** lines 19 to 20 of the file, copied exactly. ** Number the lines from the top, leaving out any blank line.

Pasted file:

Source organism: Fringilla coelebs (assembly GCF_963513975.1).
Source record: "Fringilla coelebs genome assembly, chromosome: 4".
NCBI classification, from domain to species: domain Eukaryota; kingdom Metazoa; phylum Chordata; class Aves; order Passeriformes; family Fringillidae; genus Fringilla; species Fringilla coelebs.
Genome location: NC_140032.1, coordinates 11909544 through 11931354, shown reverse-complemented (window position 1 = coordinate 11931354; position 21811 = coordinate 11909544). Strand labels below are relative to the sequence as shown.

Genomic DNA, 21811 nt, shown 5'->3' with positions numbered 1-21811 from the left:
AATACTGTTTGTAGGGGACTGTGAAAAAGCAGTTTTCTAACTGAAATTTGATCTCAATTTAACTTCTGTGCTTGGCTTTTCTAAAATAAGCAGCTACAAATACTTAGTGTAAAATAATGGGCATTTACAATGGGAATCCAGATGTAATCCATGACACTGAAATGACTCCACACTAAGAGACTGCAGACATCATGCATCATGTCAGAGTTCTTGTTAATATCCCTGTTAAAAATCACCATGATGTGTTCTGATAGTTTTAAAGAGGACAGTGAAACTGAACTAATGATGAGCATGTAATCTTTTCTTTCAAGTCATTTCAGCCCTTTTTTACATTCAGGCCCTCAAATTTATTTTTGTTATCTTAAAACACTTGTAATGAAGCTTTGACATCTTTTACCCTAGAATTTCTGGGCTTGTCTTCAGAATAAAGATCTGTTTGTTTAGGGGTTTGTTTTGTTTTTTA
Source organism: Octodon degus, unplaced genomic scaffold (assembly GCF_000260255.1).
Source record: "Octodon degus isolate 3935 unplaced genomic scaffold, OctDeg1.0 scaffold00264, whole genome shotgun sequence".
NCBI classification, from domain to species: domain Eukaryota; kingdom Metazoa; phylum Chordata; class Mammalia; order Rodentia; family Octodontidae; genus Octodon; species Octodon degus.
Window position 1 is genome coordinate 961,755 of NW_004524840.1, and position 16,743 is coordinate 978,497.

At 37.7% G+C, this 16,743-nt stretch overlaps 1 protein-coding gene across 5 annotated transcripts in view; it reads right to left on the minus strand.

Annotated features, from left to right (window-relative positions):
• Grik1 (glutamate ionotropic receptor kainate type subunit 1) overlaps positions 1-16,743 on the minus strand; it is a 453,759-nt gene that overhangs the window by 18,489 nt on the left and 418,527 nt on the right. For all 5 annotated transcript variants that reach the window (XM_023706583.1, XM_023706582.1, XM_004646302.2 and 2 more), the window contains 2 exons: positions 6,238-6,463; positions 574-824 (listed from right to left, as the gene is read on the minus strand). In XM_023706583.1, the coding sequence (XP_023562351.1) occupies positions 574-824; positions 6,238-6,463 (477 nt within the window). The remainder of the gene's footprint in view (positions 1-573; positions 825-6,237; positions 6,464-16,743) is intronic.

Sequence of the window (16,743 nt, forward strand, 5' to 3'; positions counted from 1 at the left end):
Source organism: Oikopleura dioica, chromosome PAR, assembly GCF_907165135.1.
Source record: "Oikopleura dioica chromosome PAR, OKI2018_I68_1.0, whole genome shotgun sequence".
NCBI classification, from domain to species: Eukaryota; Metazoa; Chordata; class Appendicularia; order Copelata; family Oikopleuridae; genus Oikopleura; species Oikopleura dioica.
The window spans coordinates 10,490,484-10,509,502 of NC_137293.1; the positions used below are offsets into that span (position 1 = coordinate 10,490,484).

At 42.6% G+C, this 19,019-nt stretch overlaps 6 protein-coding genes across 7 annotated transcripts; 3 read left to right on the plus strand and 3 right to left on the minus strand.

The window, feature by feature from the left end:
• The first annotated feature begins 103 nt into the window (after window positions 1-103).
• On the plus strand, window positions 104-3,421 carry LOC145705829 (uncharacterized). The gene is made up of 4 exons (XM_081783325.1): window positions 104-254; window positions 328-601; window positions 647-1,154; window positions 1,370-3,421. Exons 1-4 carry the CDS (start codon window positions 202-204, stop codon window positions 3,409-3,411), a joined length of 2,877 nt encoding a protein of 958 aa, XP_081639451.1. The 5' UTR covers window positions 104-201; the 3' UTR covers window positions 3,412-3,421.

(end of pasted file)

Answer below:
At 42.6% G+C, this 19,019-nt stretch overlaps 6 protein-coding genes across 7 annotated transcripts; 3 read left to right on the plus strand and 3 right to left on the minus strand.

The window, feature by feature from the left end: